Strike debt: Government and household debt in Aotearoa/NZ

Cancel All Debt: banner from Occupy Wall Street

Cancel All Debt: banner from Occupy Wall Street

Ian Anderson

Debt has received a lot of attention during the global financial crisis. Occupy sites abounded with theories about “debt slavery.” Governments, and international financial institutions, justify harsh austerity measures by pointing to government debt.

We must examine debt closer: what is its purpose? Who does it benefit? Is it necessary?

Fictitious capital: Necessary evil for capitalism

Debt is a form of “fictitious capital,” capital not generated by production. Mainstream economists define fictitious capital as the value of “future cash flow.” Given the present financial crisis, triggered by the collapse of loans that could not be paid back, defining debt as “future cash flow” seems a little optimistic.

Marxists argue rather that fictitious capital is a claim to property ownership, by the lender. A mortgage is a claim on property, and until it is paid back the bank owns the house. In The Limits to Capital, Marxist political economist David Harvey notes the strange importance and universality of fictitious capital:

 The money capitalist is indifferent (presumably) to the ultimate source of revenue and invests in government debt, mortgages, stocks and shares, commodity futures or whatever… [Marx] wishes to alert us to the insanity of a society in which investment in appropriation (rents, government debts, etc) appears just as important as investment in production (The Limits to Capital, David Harvey, p269).

However, Harvey also warns against drawing a simplistic line between finance and “real” production. While some (often anti-semitic) conspiracy theories suggest that bankers are perverting the natural course of capitalism, profitable financial institutions are necessary to generalised capitalist production. Banks centralise the means of exchange, and lend out the initial capital for private production:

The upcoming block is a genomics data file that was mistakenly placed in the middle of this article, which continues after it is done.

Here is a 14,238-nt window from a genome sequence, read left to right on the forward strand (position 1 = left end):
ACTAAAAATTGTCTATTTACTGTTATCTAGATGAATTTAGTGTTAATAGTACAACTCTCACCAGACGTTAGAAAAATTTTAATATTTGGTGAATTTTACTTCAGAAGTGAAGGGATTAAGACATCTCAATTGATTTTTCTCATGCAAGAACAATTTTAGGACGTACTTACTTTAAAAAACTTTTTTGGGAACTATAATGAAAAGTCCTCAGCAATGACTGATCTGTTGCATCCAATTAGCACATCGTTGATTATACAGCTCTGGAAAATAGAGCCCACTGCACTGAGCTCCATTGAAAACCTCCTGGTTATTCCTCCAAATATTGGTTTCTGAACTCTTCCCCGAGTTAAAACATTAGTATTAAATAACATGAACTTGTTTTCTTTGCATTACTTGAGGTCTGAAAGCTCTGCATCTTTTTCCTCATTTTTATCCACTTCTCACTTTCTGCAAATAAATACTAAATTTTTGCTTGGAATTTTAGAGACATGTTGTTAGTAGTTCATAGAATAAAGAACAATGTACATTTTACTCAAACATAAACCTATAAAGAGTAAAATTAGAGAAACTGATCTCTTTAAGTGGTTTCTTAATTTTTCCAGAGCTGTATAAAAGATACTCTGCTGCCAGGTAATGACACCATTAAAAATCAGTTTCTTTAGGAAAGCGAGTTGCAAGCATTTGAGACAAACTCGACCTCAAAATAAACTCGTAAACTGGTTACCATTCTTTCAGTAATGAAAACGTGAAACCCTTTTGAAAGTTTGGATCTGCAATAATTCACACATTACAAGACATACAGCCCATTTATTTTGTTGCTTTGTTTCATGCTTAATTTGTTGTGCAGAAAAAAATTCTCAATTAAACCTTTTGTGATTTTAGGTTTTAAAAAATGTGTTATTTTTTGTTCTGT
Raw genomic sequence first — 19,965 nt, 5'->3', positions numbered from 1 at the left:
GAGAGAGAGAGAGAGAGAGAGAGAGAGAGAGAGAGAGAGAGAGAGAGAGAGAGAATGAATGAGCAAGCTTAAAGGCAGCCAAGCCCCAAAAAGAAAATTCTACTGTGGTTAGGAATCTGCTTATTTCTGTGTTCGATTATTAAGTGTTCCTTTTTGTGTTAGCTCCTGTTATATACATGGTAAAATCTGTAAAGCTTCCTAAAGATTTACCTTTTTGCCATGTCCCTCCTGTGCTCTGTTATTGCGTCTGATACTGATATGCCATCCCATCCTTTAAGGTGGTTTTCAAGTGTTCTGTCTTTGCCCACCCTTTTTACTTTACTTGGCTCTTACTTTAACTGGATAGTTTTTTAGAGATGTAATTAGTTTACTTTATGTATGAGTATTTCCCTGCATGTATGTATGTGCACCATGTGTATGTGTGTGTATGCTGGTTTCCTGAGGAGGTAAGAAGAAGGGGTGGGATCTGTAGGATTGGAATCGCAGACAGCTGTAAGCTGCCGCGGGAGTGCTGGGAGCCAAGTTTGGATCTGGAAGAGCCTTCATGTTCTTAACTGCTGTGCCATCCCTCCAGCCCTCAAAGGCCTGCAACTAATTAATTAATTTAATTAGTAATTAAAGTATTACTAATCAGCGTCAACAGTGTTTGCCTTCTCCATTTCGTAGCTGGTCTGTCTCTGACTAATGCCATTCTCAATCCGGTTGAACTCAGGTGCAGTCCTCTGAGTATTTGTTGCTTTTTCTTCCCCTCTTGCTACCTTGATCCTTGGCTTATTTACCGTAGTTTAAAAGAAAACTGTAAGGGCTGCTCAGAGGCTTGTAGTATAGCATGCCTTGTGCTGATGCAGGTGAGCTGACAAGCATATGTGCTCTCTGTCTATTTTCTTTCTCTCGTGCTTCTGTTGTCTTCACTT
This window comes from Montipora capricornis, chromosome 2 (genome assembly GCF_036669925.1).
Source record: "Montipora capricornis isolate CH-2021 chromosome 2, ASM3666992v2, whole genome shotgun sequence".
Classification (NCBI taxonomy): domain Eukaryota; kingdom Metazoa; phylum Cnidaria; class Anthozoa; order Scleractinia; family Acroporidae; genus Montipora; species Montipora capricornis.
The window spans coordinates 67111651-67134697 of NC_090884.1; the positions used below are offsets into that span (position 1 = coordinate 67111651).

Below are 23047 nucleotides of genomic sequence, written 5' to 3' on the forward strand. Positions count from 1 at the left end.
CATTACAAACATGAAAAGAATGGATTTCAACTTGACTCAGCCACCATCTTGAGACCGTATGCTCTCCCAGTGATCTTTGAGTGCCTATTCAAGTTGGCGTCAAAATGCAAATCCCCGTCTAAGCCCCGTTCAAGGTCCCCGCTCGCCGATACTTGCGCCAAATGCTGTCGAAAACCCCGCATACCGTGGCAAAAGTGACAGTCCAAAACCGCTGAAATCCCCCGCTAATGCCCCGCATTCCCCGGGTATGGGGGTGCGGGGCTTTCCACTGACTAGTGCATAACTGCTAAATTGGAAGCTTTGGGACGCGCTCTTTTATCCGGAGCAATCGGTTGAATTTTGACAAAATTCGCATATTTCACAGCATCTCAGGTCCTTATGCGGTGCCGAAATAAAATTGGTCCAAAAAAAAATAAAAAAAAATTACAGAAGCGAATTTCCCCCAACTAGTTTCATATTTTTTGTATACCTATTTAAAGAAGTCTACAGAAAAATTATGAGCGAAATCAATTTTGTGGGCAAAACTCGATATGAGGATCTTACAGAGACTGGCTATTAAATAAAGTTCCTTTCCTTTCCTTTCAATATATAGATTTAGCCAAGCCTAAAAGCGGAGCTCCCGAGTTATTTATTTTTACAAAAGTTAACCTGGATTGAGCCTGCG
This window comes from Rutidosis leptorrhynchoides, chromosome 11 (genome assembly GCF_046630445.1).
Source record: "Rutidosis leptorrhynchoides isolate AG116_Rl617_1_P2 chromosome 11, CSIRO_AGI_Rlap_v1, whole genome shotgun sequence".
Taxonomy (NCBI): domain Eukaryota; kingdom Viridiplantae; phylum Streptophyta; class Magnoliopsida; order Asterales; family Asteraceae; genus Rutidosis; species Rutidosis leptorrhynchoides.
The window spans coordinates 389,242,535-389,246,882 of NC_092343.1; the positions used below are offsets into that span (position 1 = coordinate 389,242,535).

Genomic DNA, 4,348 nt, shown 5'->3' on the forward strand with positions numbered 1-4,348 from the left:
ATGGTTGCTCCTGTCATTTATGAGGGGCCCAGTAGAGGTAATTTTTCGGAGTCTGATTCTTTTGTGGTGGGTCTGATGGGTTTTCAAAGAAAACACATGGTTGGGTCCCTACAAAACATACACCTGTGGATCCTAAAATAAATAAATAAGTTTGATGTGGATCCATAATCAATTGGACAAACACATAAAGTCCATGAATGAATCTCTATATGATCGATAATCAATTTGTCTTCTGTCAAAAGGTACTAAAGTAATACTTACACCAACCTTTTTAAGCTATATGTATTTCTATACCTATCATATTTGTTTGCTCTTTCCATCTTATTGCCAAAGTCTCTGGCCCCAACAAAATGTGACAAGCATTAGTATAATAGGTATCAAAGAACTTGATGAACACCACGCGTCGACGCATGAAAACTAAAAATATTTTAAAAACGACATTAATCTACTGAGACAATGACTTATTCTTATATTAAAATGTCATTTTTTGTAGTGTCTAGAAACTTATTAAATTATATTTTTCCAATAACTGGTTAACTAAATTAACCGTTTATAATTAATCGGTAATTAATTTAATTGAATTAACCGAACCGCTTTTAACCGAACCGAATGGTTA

When the system of exchange is relatively simple, the personal knowledge and trust of individual capitalists may guarantee the quality of debts incurred, but in a complex market system this cannot form an adequate foundation for the credit system. The bank seeks to institutionalize what was before a matter of personal trust and credibility (ibid, p247).

Banks and financial institutions must also make a profit – which means interest, predatory lending, speculation, incentives to gamble with workers’ savings as poker chips. Although they can be regulated or stabilised, predatory financial institutions are a necessary evil for capitalism. [Read more...]

“Up with workers, down with the government” – largest strike in world history

Al Jazeera reports on mass strike in India (video).

Solomon Islands teachers’ strike- and win

Samson Faisi

Samson Faisi

Byron Clark
While Christchurch teachers planned their strike against school closures and the imposition of charter schools (later called off and replaced with a rally) 9,000 teachers in the Solomon islands took part in industrial action seeking unpaid wages.

Last year the government promised to increase teacher salaries with back pay for 2012, yet the required extra funding was not included in the 2013 budget- though money was allocated to give members of parliament a pay rise.

“It seems that there’s always money for them, but when it comes to these legitimate claims by unions, whether it be teachers, nurses, doctors or lawyers, they say they don’t have money for that.” Solomon Islands National Teachers Association (SINTA) president Sampson Faisi told Radio Australia

SINTA members went on strike indefinitely. Their industrial action was illegal, with the Trade Disputes Panel (TDP) ruling that teachers should call off the strike. Donald Marahari, legal counsel for the union, told media that members were aware of this but had decided to strike anyway.

Teachers risked six months imprisonment and large fines. Attorney General Billy Titiulu also stated that teachers involved in the strike would be denied benefits after they retire.

Teachers from the provinces converged on the capital Honiara, wearing red to show solidarity. “Unlike previous teacher strikes where there were differences, this one has seen a strong solidarity amongst teachers.” Faisi told the Solomon Star News.

Parents supported the strike and many of them turned out at the protest. One of those in attendance, Richard Watekari, said that as parents, they feel the teachers have the right to stand their ground.

It took just one week for the government to give in. After two days of intensive negotiations a consent order was signed stating that the government would fulfil its promises to the teachers and settle all outstanding claims. The agreement also ensured no teachers participating in the industrial action would be penalised.

Hundreds turn out against Christchurch School closures